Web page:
Never Say Never Again: Black Notched-Lapel Dinner Suit


Never Say Never Again - Dinner Suit

Sean Connery wears a well-cut black, notch-lapel, button one dinner jacket in Never Say Never Again. For such a grand occasion peak lapels should be in order, but Bond isn’t usually one for being the most formally-dressed in the room. Nevertheless, he still is far better dressed than Maximilian Largo (Klaus Maria Brandauer). Largo dresses similar to the original, played by Adolfo Celi, in a white double-breasted dinner jacket, but wears a black shirt and has none of the elegance of the original villain’s clothing.

Back to Connery’s clothing, the dinner jacket is tailored with soft shoulders and has jetted pockets, double vents and three-button cuffs. The jacket has a low button stance, and the buttons are black horn. The dinner suit’s trousers have a flat front and a satin stripe down the side. The style of this dinner suit is almost identical to the Douglas Hayward dinner suit that Roger Moore wears in Octopussy, but it is rumoured that George Lazenby’s Bond tailor Dimi Major made the suits for Sean Connery in Never Say Never Again.

Never Say Never Again - Dinner Suit
with the Turnbul & Asser shirt

Connery’s fine white cotton dress shirt has a spread collar, placket with onyx studs, and single-button cocktail cuffs that button down. This is an ordinary white shirt, made special for black tie only by the studs. It’s a modern take on the dress shirt, but the simplicity is in line with Bond’s usual tastes. The shirt is made by Turnbull & Asser, though he wears a Frank Foster shirt in at least one shot. The Frank Foster shirt can be identified by its narrower placket with stitching close together down the middle. Foster is the inventor of the button-down cocktail cuff that we see here, first worn by Roger Moore in an episode of The Saint.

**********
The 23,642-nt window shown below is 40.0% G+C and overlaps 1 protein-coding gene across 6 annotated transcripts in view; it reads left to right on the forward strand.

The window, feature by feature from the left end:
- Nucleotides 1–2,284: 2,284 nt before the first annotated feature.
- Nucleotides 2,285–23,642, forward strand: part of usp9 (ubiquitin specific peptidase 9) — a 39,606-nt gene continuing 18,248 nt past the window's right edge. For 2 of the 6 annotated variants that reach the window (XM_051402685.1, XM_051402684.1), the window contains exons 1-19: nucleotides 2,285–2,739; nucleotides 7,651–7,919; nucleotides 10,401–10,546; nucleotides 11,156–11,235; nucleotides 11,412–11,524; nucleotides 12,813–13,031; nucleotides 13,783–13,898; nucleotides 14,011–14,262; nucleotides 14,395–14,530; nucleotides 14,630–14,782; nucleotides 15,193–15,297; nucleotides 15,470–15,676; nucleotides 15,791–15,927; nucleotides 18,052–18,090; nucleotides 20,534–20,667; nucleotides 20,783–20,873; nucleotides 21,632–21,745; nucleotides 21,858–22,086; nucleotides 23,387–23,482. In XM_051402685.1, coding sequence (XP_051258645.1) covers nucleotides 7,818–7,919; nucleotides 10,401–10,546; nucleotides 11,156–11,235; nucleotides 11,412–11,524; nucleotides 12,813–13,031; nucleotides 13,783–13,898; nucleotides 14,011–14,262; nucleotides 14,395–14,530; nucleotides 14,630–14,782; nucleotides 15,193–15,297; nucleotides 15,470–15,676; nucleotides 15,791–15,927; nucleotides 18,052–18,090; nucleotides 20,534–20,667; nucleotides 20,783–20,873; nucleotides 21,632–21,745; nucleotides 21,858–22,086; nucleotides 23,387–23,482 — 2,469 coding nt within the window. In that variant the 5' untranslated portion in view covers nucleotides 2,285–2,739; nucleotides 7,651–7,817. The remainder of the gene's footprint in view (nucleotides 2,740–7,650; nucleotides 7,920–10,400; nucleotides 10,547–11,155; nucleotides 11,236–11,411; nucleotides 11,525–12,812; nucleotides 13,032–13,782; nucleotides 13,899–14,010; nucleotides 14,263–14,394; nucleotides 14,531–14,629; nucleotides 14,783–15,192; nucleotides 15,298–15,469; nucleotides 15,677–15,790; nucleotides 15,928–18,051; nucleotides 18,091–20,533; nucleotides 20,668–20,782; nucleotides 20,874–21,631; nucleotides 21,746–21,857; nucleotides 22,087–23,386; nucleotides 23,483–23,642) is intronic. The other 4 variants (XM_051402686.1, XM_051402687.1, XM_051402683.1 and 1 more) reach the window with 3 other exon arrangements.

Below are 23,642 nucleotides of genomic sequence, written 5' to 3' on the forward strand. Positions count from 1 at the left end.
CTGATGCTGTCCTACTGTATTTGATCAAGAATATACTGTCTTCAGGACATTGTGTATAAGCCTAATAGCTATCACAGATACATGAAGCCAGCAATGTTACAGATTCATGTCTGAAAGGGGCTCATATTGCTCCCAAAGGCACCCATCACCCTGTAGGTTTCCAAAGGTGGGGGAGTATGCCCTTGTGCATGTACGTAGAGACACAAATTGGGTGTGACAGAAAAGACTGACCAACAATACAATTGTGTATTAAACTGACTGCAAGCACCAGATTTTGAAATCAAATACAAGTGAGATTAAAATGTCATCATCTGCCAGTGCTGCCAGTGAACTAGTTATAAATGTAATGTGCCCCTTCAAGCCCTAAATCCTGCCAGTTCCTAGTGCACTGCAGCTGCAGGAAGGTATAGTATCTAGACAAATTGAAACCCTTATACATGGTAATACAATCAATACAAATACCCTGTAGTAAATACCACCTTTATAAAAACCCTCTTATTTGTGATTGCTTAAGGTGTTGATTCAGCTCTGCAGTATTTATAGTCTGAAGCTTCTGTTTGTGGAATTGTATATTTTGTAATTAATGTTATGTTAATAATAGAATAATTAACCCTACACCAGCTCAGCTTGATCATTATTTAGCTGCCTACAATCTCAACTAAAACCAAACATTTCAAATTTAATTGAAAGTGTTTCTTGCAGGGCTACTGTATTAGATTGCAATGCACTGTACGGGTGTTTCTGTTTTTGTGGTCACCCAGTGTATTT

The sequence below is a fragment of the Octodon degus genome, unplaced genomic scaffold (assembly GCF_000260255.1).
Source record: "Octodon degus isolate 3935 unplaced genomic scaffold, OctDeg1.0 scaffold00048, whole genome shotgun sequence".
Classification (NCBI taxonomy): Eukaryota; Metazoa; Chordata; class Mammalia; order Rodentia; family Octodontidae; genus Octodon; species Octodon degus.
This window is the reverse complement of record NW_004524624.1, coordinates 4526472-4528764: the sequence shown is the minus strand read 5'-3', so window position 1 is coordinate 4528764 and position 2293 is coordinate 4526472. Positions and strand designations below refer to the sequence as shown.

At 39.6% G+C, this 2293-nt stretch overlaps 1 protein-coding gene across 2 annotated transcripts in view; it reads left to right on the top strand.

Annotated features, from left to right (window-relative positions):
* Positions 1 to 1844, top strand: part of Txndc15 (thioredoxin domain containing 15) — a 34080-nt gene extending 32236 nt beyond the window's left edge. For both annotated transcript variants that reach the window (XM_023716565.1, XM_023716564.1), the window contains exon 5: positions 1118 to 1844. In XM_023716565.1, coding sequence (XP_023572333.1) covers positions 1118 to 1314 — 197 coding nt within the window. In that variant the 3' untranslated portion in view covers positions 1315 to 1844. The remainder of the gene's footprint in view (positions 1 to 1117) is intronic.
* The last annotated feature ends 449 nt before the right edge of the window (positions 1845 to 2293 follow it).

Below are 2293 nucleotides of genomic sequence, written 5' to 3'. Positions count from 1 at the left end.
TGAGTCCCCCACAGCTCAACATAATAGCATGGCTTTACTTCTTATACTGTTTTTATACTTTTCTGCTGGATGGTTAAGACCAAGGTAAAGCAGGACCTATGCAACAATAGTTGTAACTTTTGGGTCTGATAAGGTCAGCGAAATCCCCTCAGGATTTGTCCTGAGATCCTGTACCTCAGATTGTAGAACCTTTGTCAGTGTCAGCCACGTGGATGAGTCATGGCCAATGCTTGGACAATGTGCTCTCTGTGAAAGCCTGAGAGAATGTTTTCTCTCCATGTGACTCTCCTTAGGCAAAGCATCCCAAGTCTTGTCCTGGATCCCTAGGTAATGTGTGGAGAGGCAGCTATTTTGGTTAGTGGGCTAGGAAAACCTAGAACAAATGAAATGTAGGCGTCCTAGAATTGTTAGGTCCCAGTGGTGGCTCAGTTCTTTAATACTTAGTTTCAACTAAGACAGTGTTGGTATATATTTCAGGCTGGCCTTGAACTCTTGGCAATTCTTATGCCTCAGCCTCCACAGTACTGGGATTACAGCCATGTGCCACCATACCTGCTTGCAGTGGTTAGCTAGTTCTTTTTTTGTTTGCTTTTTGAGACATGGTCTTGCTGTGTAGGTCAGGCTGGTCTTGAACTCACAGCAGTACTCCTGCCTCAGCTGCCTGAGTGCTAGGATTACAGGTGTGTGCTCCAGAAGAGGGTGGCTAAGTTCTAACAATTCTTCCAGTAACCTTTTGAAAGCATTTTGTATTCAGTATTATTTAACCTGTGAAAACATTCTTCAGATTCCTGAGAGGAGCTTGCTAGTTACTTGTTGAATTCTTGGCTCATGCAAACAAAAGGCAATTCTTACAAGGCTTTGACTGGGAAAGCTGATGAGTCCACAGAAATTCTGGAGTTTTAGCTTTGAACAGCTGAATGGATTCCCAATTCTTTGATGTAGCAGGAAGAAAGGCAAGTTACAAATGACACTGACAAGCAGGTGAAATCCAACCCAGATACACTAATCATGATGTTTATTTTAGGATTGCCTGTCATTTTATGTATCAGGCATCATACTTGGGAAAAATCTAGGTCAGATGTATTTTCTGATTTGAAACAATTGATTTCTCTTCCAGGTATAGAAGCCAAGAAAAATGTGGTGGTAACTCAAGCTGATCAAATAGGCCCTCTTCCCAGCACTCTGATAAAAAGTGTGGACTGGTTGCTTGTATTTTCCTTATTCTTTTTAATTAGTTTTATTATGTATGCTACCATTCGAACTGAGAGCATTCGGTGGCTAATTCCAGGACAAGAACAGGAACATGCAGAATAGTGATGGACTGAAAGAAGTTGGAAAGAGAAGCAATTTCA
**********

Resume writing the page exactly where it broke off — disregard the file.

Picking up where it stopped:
Never Say Never Again - Dinner Suit
with the Frank Foster Shirt

The bow tie is black satin in a classic thistle shape, and Connery wears no waist-covering. The shoes are black derbys that appear to be well-polished calf leather and not patent.


  1. Enjoyed the return to the 1960’s era wardrobe sensibilities. Though not a carbon-copy of the conduit cut, the wardrobe in this film harkens back to the simple elegance of Connery’s earlier Bond films. Roger Moore certainly played-up the “dapper” Bond, and it fit his interpretation of the character. Connery, on the other hand was more character focused and the clothes were simply the backdrop…not the centerpiece. The shirts in this film are beautifully made, and the suits are refined yet simple. Simply loved this tuxedo, and Connery still cut quite the figure in this incarnation.

  2. Could there be any possibility that Doug Hayward made Connery’s suits and jackets for Never Say Never Again ? They do look very similar to what Roger Moore wore the same year in Octopussy. Does anyone know what tailors Connery was using in 1982/83 ?


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